I’m concluding my journal reflections on the Gospel of Mary by reflecting on some of the teachings of this Gospel that connect to my soul and life. Let me say from the outset that I am no scholar, so this is just a personal response based on my own life and faith.
Not being an expert or scholar, there is a lot in the teaching portion of this Gospel that I don’t understand – language about matter, about nature, and the universe that go over my head. I would not be surprised if I read the history of this text and find out it was with the Gnostics or any number of other Christian groups that were mystics that did not last in part because their teachings were so esoteric that the ordinary believer could not understand them. The value of the canonical Gospels is that they are written in a style where you can go in and get something from them whether you are looking for something deep and mystical or something very down to earth.
There are some messages that connect with me, however.
First, its focus on attachment. The author has Jesus talk about the attachment to matter causing us to fall out of balance and, in so doing, to lose the inner harmony that allows us to be fully human. He calls people to change their relationship to the things in their lives so that they can live as fully human people. This mirrors the teachings of Buddhism which emphasize the need to learn to relate to others, to nature, to work, to things, with enjoyment but not attachment because attachment causes much of the stress, suffering, and pain we face in our souls producing in us a desire to control things out of our control. This is also the message of Christian mystics down through the ages – to learn to see beauty and love, but also to learn not to hold onto it but trust one’s self into the hands of a loving God. This message is in many ways, like so much of what mystics have said through history, ahead of its time. Only now modern psychology has found this to be true and it is for this reason has begun to develop mindfulness therapies in which people learn to see life as it is, while also releasing their need to control or judge others, themselves, and situations. Mindfulness therapy has taking many of the techniques of mystics for meditation, stripped them of religious content, and re-tooled them as techniques to help people find the psychological peace and harmony that Jesus invites his hearers in the Gospel of Mary to embrace deep within their souls.
To me a really powerful picture of how this letting go of attachment can function in our personal lives is the prayer written by United Church of Christ theologian Reinhold Niehbur which has been taken up by members of the recovery movements like AA and NA – “God grant me the serenity to accept what I cannot change, the courage to change what I can, and the wisdom to know the difference between the two.” Learning to approach life with the attitude this prayer embraces is the key to mystic abandonment of controlling attachment. Learning that approach frees you to fully embrace life, embrace the moment, and embrace others not as you might wish them to be but as they are.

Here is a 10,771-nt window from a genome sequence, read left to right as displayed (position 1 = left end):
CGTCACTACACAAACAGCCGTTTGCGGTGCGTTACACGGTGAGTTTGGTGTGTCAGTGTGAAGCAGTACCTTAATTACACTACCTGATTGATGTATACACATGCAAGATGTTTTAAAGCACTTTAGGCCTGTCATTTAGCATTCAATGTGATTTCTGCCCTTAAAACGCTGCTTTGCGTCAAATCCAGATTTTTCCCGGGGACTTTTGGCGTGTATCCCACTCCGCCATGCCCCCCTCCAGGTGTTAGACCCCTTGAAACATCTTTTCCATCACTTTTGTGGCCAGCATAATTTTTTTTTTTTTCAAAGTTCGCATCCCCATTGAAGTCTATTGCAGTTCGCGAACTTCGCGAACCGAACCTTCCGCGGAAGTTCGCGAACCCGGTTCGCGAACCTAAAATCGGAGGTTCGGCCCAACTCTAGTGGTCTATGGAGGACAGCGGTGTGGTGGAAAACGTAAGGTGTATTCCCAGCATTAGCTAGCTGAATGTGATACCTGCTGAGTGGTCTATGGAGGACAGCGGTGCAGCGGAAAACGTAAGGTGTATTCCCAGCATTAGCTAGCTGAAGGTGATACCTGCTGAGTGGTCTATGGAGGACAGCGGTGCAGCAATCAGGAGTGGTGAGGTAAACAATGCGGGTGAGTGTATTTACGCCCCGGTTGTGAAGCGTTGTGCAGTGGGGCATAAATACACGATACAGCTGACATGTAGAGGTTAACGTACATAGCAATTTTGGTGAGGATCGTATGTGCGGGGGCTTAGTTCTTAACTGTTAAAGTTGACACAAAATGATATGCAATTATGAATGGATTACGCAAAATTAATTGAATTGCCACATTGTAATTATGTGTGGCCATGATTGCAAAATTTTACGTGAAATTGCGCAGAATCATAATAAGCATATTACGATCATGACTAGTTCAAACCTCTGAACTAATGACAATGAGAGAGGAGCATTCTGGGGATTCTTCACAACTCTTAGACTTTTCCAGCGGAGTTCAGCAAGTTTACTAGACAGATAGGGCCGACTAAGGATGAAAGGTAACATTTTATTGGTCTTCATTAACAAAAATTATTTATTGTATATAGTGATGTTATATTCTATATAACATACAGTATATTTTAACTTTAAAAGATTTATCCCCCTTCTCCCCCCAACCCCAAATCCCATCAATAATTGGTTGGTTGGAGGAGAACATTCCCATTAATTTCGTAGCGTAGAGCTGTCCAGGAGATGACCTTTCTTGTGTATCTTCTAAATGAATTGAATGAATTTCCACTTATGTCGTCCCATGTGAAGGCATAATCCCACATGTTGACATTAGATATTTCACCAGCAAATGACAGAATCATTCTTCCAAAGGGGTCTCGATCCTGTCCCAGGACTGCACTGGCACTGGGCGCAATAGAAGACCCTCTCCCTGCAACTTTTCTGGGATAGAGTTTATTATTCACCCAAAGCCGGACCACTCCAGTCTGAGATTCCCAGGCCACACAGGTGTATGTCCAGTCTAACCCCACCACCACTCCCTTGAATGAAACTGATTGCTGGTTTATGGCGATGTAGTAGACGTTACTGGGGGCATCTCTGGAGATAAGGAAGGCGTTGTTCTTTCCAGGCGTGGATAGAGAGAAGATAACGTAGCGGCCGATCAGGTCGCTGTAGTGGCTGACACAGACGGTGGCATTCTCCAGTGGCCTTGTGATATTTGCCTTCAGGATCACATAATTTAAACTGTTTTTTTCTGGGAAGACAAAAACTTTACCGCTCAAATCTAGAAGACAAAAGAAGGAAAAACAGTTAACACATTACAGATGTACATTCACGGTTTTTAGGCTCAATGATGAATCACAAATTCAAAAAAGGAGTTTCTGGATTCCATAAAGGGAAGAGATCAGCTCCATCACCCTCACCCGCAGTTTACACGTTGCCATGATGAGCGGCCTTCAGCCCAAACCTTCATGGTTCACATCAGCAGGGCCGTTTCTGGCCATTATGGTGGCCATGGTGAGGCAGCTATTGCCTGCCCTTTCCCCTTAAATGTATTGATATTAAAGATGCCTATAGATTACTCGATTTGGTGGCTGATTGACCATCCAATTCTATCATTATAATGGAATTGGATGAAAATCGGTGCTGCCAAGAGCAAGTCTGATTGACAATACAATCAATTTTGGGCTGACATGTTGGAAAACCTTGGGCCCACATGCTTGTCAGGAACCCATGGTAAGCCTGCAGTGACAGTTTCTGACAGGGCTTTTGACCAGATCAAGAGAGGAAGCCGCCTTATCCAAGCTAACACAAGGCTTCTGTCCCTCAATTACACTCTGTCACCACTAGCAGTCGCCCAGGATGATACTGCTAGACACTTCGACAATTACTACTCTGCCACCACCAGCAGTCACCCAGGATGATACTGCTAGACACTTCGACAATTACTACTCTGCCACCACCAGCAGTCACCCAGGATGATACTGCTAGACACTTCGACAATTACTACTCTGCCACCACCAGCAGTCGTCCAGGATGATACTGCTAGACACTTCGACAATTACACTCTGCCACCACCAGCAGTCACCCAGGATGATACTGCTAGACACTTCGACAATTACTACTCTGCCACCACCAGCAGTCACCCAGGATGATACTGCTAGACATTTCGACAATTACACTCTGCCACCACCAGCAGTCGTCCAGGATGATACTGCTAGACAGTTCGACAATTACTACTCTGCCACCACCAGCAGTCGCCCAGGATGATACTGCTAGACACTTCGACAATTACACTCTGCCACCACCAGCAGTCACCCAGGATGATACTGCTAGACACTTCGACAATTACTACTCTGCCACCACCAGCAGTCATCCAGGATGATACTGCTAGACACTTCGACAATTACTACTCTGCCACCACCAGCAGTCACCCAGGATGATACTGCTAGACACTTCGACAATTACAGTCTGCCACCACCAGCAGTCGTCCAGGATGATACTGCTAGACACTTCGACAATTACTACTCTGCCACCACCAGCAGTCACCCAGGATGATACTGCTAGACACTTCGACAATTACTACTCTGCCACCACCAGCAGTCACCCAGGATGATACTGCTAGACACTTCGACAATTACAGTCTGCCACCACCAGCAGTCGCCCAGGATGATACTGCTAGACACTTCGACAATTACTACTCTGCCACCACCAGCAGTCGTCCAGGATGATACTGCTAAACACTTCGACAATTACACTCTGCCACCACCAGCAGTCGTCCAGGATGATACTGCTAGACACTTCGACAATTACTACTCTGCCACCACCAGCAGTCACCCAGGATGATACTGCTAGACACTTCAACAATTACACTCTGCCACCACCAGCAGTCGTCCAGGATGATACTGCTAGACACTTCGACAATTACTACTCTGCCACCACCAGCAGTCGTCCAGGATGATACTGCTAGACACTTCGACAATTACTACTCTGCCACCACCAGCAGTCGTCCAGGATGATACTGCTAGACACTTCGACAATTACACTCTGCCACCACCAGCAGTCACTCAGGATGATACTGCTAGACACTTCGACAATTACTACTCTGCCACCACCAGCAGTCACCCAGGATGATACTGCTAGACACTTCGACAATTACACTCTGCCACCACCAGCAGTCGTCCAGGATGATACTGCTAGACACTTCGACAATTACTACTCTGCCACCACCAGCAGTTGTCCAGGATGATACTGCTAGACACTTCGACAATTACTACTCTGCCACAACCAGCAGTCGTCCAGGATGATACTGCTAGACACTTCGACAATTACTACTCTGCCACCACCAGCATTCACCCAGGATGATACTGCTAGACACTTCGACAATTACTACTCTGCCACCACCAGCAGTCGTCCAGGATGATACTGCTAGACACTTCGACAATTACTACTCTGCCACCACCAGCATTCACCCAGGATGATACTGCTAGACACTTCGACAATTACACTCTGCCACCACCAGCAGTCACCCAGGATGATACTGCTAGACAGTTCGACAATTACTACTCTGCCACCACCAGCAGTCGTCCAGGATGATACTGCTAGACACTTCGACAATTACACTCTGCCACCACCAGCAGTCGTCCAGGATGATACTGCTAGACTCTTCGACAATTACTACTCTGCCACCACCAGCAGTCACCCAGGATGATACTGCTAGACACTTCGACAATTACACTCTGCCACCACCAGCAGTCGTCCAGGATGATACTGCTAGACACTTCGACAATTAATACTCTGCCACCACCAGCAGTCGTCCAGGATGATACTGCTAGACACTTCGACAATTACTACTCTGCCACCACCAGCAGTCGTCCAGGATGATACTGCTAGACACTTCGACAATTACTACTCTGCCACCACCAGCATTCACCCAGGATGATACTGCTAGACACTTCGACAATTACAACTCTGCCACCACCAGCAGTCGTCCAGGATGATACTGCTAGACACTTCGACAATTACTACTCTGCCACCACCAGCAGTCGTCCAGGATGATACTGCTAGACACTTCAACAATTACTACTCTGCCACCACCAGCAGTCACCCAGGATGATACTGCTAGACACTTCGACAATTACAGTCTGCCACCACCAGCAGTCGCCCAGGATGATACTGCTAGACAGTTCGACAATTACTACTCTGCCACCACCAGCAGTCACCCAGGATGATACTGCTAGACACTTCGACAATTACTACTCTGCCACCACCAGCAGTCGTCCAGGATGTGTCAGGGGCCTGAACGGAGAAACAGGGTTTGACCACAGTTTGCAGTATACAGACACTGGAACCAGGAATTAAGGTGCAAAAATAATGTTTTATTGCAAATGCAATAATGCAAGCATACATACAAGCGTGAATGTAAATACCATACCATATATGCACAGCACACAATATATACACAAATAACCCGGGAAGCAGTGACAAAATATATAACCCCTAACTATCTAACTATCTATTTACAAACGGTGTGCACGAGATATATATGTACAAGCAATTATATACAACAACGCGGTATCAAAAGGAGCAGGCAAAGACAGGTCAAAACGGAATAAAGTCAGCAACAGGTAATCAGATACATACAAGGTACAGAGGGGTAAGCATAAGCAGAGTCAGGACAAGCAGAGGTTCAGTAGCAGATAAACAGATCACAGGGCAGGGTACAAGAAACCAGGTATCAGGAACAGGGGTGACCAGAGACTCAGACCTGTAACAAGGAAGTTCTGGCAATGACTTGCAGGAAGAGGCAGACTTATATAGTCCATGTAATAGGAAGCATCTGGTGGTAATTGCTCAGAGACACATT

The second theme that stands out to me is its approach to sin. Jesus is quoted as saying “There is no sin. It is you who make sin exist, when you act according to your habits…” At first glance, this could be taking to be denying the reality of sin, which is an accusation made against the Gnostics. I do not have the knowledge to know if that accusation of them is accurate or not, but I also know it is also an accusation also often made against mystics who historically have made other similar statements when emphasizing the true unity of all of life, unity of God, and how evil and sin are illusions compared to the real reality of goodness and love at the heart of life.
But to me this teaching does seem to hit the reality of evil. In the Scriptures, we are told God made all things and called them good. We are told we are made in God’s image, and called to be children of God. This suggests that evil is not something God made, but in face what (as I had one theology professor say) exactly what God has not made and God does not will. Where does evil come from? It is those very things that go against our true nature, that warp our relationships with others, nature, and God. Sin is something that we are conditioned to do through the choices of others around us as children and which we choose to engage in by continuing those habits. As such, by raising our own awareness through practices like meditation, like prayer, like having spiritual mentors and partners who speak truth into our life, we can begin to make changes in our life, begin to follow Jesus out of these destructive patterns. In the Gospel of Mary, the way out of sin is through the same path out of attachment.
These emphases are powerfully true, and to me very compatible with the understanding I read in canonical Scriptures, although I know I may be hearing beyond what these texts mean reading them as a laymen. For me, I hear a challenge to not use ideas of the devil or some “sin nature” as an excuse to stay stuck in old patterns. I hear a call to deepen my spiritual life, to take time to use practices like the ones I just described to raise my awareness of myself, of God, of my world, while letting go my need for judgment and attachment. In doing so I free myself to truly be present to life and to truly be myself. For, as Mary reminds me, it is these very self- and other-destructive habits that hold me back from truly being who I am called to be.
How does this teaching resonate or not resonate with you?
How have you found ways to let go of controlling attachment and judgment in ways that break destructive habits?